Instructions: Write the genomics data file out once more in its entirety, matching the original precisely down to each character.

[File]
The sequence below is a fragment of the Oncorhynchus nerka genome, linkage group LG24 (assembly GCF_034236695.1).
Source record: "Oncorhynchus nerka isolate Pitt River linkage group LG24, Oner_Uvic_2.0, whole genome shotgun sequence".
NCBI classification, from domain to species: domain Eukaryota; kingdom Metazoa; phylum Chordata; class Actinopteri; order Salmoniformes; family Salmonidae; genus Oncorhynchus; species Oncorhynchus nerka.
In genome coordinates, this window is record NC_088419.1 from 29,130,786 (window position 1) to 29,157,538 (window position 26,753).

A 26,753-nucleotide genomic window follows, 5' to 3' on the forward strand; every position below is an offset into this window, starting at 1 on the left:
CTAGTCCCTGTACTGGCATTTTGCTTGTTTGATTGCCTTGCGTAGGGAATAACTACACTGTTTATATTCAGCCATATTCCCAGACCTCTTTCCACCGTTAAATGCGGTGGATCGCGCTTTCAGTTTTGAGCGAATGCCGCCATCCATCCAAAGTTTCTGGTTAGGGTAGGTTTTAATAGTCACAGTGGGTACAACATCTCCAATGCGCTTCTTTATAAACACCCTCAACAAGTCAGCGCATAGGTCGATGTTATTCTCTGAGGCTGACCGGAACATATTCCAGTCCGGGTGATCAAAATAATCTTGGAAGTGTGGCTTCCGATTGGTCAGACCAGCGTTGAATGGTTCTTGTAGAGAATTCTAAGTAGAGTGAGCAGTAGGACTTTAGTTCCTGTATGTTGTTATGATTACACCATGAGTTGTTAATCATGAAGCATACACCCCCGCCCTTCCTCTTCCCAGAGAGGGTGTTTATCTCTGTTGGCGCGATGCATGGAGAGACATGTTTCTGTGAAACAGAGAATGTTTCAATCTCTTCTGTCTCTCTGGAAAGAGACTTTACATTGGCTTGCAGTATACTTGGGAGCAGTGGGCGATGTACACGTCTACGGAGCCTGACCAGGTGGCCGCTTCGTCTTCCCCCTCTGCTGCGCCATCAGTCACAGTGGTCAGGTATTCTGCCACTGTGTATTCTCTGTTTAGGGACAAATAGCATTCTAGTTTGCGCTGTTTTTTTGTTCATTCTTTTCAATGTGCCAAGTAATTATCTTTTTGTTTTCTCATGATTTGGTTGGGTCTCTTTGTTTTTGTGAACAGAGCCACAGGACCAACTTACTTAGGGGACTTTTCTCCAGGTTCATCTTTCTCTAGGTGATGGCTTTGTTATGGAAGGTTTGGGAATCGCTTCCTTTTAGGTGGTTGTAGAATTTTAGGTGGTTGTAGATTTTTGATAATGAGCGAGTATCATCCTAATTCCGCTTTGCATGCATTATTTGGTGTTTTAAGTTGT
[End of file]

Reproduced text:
The sequence below is a fragment of the Oncorhynchus nerka genome, linkage group LG24 (assembly GCF_034236695.1).
Source record: "Oncorhynchus nerka isolate Pitt River linkage group LG24, Oner_Uvic_2.0, whole genome shotgun sequence".
NCBI classification, from domain to species: domain Eukaryota; kingdom Metazoa; phylum Chordata; class Actinopteri; order Salmoniformes; family Salmonidae; genus Oncorhynchus; species Oncorhynchus nerka.
In genome coordinates, this window is record NC_088419.1 from 29,130,786 (window position 1) to 29,157,538 (window position 26,753).

A 26,753-nucleotide genomic window follows, 5' to 3' on the forward strand; every position below is an offset into this window, starting at 1 on the left:
CTAGTCCCTGTACTGGCATTTTGCTTGTTTGATTGCCTTGCGTAGGGAATAACTACACTGTTTATATTCAGCCATATTCCCAGACCTCTTTCCACCGTTAAATGCGGTGGATCGCGCTTTCAGTTTTGAGCGAATGCCGCCATCCATCCAAAGTTTCTGGTTAGGGTAGGTTTTAATAGTCACAGTGGGTACAACATCTCCAATGCGCTTCTTTATAAACACCCTCAACAAGTCAGCGCATAGGTCGATGTTATTCTCTGAGGCTGACCGGAACATATTCCAGTCCGGGTGATCAAAATAATCTTGGAAGTGTGGCTTCCGATTGGTCAGACCAGCGTTGAATGGTTCTTGTAGAGAATTCTAAGTAGAGTGAGCAGTAGGACTTTAGTTCCTGTATGTTGTTATGATTACACCATGAGTTGTTAATCATGAAGCATACACCCCCGCCCTTCCTCTTCCCAGAGAGGGTGTTTATCTCTGTTGGCGCGATGCATGGAGAGACATGTTTCTGTGAAACAGAGAATGTTTCAATCTCTTCTGTCTCTCTGGAAAGAGACTTTACATTGGCTTGCAGTATACTTGGGAGCAGTGGGCGATGTACACGTCTACGGAGCCTGACCAGGTGGCCGCTTCGTCTTCCCCCTCTGCTGCGCCATCAGTCACAGTGGTCAGGTATTCTGCCACTGTGTATTCTCTGTTTAGGGACAAATAGCATTCTAGTTTGCGCTGTTTTTTTGTTCATTCTTTTCAATGTGCCAAGTAATTATCTTTTTGTTTTCTCATGATTTGGTTGGGTCTCTTTGTTTTTGTGAACAGAGCCACAGGACCAACTTACTTAGGGGACTTTTCTCCAGGTTCATCTTTCTCTAGGTGATGGCTTTGTTATGGAAGGTTTGGGAATCGCTTCCTTTTAGGTGGTTGTAGAATTTTAGGTGGTTGTAGATTTTTGATAATGAGCGAGTATCATCCTAATTCCGCTTTGCATGCATTATTTGGTGTTTTAAGTTGT